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Review: HYMN TO LOVE, Jermyn Street Theatre

Review: HYMN TO LOVE, Jermyn Street Theatre

Review: HYMN TO LOVE, Jermyn Street Theatre It's 1957 and Edith Piaf is rehearsing her for her last concert in the United States, she recounts the heartbreaks in her life singing through her pain. Directed by Damian Cruden, Elizabeth Mansfield becomes Piaf once again - a role she's been doing on-and-off steadily throughout her career - and is, obviously, stunning.

Half-cabaret-half-grand-tragedy, the show is packed with healthy nostalgia. From the intertitles projected onto a white curtain to the silent but omnipresent pianist (Patrick Bridgman), the production longs to remember an era that's passed us by. Mansfield slowly dresses up for her concert, lightly pacing the fluffy cream-coloured carpet while her drinking problem looms large on her.

She portrays France's national treasure as an icon as she speaks first of her humble origins and then about her big relationships which made headlines. Bridgman, in all his silent persona, is as much a character as the singer. He provides emotional support from afar and slips her a glass or two hiding his judgement.

Cruden's direction is attentive but the main storyline of the material has the tendency to digress and wander. Piaf's alcoholism isn't delivered as hauntingly as one wishes but he does a minutious job in explaining the role that different people had in her life.

The use of projections, albeit abused at times, comes in handy in setting the chanteuse in place and time, as Steve Trafford's script isn't too specific directly. Photos of Marcel Cerdan among others also help to set the ambience of the show, almost lifting the scene to an oneiric level.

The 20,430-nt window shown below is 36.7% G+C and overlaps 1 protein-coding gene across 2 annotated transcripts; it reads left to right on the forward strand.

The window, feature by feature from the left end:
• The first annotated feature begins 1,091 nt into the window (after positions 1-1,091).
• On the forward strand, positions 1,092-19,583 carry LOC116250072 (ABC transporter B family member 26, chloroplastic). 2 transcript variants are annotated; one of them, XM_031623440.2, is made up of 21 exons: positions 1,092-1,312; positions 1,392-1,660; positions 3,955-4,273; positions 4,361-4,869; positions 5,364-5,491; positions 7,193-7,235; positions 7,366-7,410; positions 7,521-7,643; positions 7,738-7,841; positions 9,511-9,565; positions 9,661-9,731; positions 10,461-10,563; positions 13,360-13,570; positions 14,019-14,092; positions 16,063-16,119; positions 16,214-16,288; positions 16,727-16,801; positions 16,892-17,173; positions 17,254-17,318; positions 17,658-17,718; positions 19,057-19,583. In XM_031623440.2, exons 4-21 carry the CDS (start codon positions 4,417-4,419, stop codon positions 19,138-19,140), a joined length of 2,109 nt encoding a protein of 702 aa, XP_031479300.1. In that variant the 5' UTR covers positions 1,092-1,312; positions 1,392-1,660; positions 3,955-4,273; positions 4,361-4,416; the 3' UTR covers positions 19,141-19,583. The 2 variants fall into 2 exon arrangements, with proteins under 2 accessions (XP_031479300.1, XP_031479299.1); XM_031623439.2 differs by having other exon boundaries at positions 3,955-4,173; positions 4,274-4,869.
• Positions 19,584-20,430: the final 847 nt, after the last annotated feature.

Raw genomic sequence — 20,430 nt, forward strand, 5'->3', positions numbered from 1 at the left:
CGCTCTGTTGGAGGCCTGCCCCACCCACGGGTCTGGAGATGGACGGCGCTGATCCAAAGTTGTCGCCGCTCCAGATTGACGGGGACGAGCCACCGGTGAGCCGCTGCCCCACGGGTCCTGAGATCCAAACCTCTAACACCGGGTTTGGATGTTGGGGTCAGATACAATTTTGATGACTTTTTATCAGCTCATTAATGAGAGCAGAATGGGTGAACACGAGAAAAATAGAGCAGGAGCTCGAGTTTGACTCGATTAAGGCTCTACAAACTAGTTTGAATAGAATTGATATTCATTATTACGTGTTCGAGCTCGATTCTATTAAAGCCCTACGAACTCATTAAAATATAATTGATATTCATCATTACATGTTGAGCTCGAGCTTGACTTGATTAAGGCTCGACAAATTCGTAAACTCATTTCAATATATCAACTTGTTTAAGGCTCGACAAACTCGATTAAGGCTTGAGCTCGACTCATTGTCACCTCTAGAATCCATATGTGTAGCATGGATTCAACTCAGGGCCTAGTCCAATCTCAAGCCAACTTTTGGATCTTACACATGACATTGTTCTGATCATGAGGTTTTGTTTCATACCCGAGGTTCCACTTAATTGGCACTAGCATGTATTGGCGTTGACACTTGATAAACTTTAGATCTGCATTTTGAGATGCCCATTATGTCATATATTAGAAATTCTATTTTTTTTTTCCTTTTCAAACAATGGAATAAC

Trafford also translates the songs, making Piaf's experiences come to life clearly to British ears. Mansfield works her way through the classics with precision and emotion, her voice never falters as Piaf's spirit flutters in the room. The ending drags on for a little while but it would have been a shame not to listen to Mansfield's renditions of Piaf's best of.

A celebration of love with a dash of tragedy, Hymn to Love marks the end of the Jermyn Street Theatre's Reaction Season and their first year as a producing house. A success for Artistc Director Tom Littler, who definitely raised the bar for the theatre with choices like Mad as Hell and his own Tonight at 8:30. Here's to more with his Rebels Season!

Hymn to Love runs at Jermyn Street Theatre until 18 August.

Photo credit: Robert Day




From This Author - Cindy Marcolina

Italian export. Member of the Critics' Circle (Drama). Also a script reader and huge supporter of new work. Twitter: @Cindy_Marcolina

... (read more about this author)

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